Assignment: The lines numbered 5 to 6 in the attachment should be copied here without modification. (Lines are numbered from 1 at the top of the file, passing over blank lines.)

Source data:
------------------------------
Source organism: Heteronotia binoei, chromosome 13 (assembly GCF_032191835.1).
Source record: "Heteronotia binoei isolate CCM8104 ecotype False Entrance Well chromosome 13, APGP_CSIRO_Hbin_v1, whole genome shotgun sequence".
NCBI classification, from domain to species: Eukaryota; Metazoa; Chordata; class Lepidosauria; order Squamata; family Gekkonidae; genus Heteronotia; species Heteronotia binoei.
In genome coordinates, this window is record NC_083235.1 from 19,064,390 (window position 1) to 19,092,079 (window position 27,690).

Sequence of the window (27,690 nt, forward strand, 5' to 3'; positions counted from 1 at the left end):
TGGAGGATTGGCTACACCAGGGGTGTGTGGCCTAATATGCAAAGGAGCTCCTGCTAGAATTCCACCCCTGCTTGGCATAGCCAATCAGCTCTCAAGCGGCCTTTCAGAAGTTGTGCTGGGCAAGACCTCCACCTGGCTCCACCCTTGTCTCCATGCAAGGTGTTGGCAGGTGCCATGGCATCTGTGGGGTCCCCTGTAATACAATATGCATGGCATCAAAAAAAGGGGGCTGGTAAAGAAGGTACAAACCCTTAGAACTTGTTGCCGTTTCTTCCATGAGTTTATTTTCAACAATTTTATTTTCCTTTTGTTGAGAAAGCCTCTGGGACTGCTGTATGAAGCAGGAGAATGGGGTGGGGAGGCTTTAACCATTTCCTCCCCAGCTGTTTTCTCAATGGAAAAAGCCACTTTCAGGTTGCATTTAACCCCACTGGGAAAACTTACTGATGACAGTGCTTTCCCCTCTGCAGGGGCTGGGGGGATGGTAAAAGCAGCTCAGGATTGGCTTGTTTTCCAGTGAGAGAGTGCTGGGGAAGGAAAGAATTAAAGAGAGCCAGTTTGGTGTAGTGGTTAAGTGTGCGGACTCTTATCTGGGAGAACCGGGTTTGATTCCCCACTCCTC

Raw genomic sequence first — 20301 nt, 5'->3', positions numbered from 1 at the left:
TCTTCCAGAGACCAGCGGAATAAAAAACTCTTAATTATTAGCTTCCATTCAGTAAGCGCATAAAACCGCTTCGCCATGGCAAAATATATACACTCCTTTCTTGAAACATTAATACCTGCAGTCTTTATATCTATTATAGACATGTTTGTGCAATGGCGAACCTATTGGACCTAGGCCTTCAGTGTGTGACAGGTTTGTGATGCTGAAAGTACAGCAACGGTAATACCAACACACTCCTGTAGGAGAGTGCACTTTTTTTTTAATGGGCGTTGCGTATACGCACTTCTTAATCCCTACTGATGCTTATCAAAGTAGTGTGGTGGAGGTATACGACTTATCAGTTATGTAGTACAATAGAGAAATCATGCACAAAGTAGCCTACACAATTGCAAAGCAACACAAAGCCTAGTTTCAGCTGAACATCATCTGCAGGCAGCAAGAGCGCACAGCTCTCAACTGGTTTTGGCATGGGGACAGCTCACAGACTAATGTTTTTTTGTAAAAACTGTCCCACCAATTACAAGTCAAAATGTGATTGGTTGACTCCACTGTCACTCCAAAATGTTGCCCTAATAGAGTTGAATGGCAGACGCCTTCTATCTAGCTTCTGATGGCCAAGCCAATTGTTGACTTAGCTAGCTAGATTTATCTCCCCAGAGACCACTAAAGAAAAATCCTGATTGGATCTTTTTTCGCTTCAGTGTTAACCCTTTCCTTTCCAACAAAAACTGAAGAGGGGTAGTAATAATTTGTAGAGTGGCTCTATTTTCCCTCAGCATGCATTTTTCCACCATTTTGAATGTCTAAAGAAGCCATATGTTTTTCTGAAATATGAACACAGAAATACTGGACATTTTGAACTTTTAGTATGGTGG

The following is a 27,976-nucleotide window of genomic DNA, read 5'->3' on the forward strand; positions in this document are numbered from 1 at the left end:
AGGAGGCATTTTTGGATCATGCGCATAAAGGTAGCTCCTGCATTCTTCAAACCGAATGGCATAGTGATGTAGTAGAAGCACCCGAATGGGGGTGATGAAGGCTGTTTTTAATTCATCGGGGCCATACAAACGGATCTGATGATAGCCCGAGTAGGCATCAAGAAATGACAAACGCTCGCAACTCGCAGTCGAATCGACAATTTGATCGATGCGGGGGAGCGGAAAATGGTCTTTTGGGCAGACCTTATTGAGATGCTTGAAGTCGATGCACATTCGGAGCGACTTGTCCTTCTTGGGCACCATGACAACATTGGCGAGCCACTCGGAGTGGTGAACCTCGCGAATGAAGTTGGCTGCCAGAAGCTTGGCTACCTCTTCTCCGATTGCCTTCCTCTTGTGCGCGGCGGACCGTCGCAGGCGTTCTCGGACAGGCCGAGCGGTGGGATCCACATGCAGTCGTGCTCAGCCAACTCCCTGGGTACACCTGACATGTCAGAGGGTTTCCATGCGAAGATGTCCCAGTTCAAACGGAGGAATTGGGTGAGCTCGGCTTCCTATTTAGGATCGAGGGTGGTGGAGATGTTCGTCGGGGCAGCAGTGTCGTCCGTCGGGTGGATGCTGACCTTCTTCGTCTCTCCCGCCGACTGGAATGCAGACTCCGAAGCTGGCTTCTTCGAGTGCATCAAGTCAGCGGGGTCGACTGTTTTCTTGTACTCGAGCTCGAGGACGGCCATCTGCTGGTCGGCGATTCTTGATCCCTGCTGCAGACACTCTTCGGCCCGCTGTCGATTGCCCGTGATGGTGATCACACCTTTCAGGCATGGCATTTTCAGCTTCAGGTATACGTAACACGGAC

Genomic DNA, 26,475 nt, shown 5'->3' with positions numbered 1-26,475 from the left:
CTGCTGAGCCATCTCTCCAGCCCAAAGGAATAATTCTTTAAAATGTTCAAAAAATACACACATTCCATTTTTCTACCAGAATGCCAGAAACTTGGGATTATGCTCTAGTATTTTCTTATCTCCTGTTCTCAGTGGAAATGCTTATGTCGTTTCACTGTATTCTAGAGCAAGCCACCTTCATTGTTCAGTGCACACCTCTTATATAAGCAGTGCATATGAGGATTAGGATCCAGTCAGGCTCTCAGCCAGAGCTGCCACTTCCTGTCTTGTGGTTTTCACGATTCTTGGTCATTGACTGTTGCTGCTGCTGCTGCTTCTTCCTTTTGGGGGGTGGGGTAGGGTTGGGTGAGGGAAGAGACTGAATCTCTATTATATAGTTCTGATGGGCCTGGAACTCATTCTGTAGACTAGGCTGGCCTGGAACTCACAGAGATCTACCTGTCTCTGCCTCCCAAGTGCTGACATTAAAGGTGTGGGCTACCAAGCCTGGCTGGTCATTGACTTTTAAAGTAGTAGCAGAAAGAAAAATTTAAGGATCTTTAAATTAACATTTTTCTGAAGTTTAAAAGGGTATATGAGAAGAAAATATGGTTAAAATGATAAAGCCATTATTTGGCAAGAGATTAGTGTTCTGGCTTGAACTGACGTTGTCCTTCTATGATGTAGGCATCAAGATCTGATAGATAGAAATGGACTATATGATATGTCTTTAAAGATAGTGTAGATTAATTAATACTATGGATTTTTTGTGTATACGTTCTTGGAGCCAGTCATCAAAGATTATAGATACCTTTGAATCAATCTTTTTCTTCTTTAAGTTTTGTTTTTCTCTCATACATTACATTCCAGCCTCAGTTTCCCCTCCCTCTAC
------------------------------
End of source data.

Sequence of the window (27,690 nt, forward strand, 5' to 3'; positions counted from 1 at the left end):
TGGAGGATTGGCTACACCAGGGGTGTGTGGCCTAATATGCAAAGGAGCTCCTGCTAGAATTCCACCCCTGCTTGGCATAGCCAATCAGCTCTCAAGCGGCCTTTCAGAAGTTGTGCTGGGCAAGACCTCCACCTGGCTCCACCCTTGTCTCCATGCAAGGTGTTGGCAGGTGCCATGGCATCTGTGGGGTCCCCTGTAATACAATATGCATGGCATCAAAAAAAGGGGGCTGGTAAAGAAGGTACAAACCCTTAGAACTTGTTGCCGTTTCTTCCATGAGTTTATTTTCAACAATTTTATTTTCCTTTTGTTGAGAAAGCCTCTGGGACTGCTGTATGAAGCAGGAGAATGGGGTGGGGAGGCTTTAACCATTTCCTCCCCAGCTGTTTTCTCAATGGAAAAAGCCACTTTCAGGTTGCATTTAACCCCACTGGGAAAACTTACTGATGACAGTGCTTTCCCCTCTGCAGGGGCTGGGGGGATGGTAAAAGCAGCTCAGGATTGGCTTGTTTTCCAGTGAGAGAGTGCTGGGGAAGGAAAGAATTAAAGAGAGCCAGTTTGGTGTAGTGGTTAAGTGTGCGGACTCTTATCTGGGAGAACCGGGTTTGATTCCCCACTCCTC